"A 10 year old slr can still take better pictures Than latest shiny phone but isn’t anywhere near as luggable."

        In defence of the phone, Facebook or whatever the current social media craze is, video/audio streaming, random internet stuff, SMB sharing of files, Google Docs for writing stuff on the go (better with a Bluetooth keyboard!), and can easily print to all sorts of WiFi printers. Make and receive phone calls. Or video calls. Or just text messages. And, yup, it has a camera built in too.

        Maybe not as good as your SLR (it doesn't matter how good the imagers are if the lenses aren't and your aperture is fixed) but we can compare like with like when your camera can do all the other stuff. Let's start with watching Ghost In The Shell on Netflix.....

        1. Fred Dibnah Silver badge

          Re: Disappointingly

          A smartphone is a classic example of 'Jack of all trades, master of none'. It does no one job better than a dedicated device can do, it just happens to do lots of things well enough for most people to tolerate its limitations. Horses for courses.

        2. tip pc Silver badge

          Re: Disappointingly

          “ but we can compare like with like when your camera can do all the other stuff”

          That’s the point right there. To make the phones sell they add buzzword features to make it look better than it really is.

          Does it really need a 64mp camera or 120gb storage or 6gb of ram?

          1. philipcsmith70

            Re: Disappointingly

            Slightly luddite attitude for a reader of this publication? No offense, just find it a bit incongruous here :)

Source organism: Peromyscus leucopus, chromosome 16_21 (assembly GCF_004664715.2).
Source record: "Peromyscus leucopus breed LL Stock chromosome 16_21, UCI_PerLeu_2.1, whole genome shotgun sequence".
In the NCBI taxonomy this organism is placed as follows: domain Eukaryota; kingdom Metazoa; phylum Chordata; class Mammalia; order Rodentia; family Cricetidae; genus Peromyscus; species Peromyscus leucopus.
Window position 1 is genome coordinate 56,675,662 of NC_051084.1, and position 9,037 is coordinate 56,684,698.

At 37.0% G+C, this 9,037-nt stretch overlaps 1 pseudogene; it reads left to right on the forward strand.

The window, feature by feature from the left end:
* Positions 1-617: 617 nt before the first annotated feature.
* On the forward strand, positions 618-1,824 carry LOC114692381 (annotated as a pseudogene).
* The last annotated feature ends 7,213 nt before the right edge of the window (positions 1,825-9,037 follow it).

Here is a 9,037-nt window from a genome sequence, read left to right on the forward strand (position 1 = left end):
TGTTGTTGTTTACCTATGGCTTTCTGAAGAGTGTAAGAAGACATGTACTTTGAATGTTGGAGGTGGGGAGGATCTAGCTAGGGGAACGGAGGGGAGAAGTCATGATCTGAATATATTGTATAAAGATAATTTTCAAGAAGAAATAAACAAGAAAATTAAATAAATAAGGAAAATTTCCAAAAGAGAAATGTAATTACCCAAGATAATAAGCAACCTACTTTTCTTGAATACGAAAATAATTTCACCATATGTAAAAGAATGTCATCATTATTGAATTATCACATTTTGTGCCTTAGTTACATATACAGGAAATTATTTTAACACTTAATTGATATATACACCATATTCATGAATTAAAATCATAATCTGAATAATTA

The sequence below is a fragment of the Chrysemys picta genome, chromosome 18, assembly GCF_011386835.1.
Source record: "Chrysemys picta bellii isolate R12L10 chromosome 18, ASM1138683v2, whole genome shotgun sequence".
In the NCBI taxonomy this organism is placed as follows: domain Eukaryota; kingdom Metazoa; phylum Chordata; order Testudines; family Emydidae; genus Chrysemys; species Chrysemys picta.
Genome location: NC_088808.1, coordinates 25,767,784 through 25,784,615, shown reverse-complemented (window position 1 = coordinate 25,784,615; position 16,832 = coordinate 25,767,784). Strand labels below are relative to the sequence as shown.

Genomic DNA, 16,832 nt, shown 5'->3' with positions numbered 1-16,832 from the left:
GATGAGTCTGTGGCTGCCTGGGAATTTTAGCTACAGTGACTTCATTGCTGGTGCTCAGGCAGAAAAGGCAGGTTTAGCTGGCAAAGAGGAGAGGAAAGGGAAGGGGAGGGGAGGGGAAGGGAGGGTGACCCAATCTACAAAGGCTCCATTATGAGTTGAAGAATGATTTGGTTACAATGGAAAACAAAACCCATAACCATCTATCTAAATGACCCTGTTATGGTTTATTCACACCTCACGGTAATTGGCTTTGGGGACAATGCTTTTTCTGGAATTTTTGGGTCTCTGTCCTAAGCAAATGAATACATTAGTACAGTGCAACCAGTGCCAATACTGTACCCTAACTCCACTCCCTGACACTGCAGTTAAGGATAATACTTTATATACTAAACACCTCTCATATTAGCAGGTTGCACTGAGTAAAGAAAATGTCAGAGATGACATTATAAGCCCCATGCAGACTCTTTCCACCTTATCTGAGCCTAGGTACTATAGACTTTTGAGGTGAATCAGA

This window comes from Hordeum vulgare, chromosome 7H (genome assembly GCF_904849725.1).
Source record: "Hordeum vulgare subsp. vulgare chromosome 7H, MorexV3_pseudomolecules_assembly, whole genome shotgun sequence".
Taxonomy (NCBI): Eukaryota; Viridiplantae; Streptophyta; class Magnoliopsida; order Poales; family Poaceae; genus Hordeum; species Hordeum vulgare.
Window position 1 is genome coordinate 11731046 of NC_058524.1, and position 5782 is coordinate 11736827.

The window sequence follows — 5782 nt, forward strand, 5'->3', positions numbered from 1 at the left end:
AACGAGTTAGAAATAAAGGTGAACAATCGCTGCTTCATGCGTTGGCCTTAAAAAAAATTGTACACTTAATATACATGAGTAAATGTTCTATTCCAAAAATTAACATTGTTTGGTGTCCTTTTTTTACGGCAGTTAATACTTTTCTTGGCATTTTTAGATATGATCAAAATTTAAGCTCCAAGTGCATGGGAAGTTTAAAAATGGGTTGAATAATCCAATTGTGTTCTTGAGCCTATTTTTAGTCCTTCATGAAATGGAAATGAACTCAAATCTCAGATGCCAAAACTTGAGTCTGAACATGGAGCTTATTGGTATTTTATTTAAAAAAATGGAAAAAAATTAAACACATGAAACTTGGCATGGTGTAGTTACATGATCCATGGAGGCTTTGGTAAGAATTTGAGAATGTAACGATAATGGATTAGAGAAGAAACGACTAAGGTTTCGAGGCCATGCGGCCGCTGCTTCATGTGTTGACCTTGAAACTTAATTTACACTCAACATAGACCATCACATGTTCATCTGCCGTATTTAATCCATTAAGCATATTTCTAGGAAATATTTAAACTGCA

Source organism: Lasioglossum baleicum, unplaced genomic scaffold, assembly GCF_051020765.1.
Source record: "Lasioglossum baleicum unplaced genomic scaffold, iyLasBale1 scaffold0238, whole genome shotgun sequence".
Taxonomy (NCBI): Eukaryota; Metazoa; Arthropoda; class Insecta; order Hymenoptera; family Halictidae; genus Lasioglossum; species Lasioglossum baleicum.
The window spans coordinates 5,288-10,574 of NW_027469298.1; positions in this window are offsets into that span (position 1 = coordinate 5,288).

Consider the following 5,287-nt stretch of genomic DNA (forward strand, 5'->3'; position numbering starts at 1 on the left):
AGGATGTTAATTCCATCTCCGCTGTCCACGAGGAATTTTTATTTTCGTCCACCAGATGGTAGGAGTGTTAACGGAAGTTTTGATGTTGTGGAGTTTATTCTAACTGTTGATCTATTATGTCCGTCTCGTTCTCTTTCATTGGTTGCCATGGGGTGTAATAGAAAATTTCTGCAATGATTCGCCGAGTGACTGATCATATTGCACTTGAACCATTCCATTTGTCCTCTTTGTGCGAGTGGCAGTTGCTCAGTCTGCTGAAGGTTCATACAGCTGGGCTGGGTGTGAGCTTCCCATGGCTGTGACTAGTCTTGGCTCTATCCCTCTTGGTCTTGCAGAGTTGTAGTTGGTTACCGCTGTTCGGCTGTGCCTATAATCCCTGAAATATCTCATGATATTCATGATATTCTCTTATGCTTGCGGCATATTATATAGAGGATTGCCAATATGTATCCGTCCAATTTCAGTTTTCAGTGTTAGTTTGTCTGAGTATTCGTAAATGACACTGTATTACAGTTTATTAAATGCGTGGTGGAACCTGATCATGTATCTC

3. damiandixon

          Re: Disappointingly

          I've used my low light 48mega pixel phone camera with an attachment to fit on my telescope. I've had some really stunning photos as good as those using SLR cameras fitted to the same telescope. Only issue is light bleed around the edges but that's easy to fix.

          1. Anonymous Coward
            Anonymous Coward

            Re: Disappointingly

            In my experience that depends on which objects your imaging and on which software your using to process the images.

            You can get some pretty good images with good software processing, even from a 720P webcam. On the other hand distant objects work best with a camera designed for that kind of thing to make sure every available photon is caught.

      3. Kevin Johnston Silver badge

        Re: Disappointingly

        While I fully agree with the sentiment there was a very appropriate comment I read from a photographer. He was asked which of the cameras he owned was the best and his response? Whichever one I have with me.